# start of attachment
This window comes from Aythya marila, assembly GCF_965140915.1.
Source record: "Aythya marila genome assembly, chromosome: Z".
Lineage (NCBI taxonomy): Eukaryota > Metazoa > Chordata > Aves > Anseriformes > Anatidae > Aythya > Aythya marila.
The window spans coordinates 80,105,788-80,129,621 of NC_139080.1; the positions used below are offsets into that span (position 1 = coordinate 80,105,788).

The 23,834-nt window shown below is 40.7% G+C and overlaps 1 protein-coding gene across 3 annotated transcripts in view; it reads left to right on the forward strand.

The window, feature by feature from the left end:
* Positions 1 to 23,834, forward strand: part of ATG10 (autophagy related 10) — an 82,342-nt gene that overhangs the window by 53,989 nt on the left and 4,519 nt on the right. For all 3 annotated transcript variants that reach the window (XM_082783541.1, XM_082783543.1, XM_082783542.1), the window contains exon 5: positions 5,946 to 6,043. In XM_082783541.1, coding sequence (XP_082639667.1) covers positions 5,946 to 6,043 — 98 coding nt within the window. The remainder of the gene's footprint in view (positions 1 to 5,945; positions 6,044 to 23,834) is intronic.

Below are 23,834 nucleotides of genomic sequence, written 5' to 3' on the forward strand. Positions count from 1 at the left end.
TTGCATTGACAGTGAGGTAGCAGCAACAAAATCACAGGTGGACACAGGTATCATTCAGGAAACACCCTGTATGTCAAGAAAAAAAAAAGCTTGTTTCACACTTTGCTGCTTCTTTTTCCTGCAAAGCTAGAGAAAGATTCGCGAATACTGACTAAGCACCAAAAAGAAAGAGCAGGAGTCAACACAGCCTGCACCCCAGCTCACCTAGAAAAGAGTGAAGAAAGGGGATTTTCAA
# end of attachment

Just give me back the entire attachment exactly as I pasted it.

This window comes from Aythya marila, assembly GCF_965140915.1.
Source record: "Aythya marila genome assembly, chromosome: Z".
Lineage (NCBI taxonomy): Eukaryota > Metazoa > Chordata > Aves > Anseriformes > Anatidae > Aythya > Aythya marila.
The window spans coordinates 80,105,788-80,129,621 of NC_139080.1; the positions used below are offsets into that span (position 1 = coordinate 80,105,788).

The 23,834-nt window shown below is 40.7% G+C and overlaps 1 protein-coding gene across 3 annotated transcripts in view; it reads left to right on the forward strand.

The window, feature by feature from the left end:
* Positions 1 to 23,834, forward strand: part of ATG10 (autophagy related 10) — an 82,342-nt gene that overhangs the window by 53,989 nt on the left and 4,519 nt on the right. For all 3 annotated transcript variants that reach the window (XM_082783541.1, XM_082783543.1, XM_082783542.1), the window contains exon 5: positions 5,946 to 6,043. In XM_082783541.1, coding sequence (XP_082639667.1) covers positions 5,946 to 6,043 — 98 coding nt within the window. The remainder of the gene's footprint in view (positions 1 to 5,945; positions 6,044 to 23,834) is intronic.

Below are 23,834 nucleotides of genomic sequence, written 5' to 3' on the forward strand. Positions count from 1 at the left end.
TTGCATTGACAGTGAGGTAGCAGCAACAAAATCACAGGTGGACACAGGTATCATTCAGGAAACACCCTGTATGTCAAGAAAAAAAAAAGCTTGTTTCACACTTTGCTGCTTCTTTTTCCTGCAAAGCTAGAGAAAGATTCGCGAATACTGACTAAGCACCAAAAAGAAAGAGCAGGAGTCAACACAGCCTGCACCCCAGCTCACCTAGAAAAGAGTGAAGAAAGGGGATTTTCAA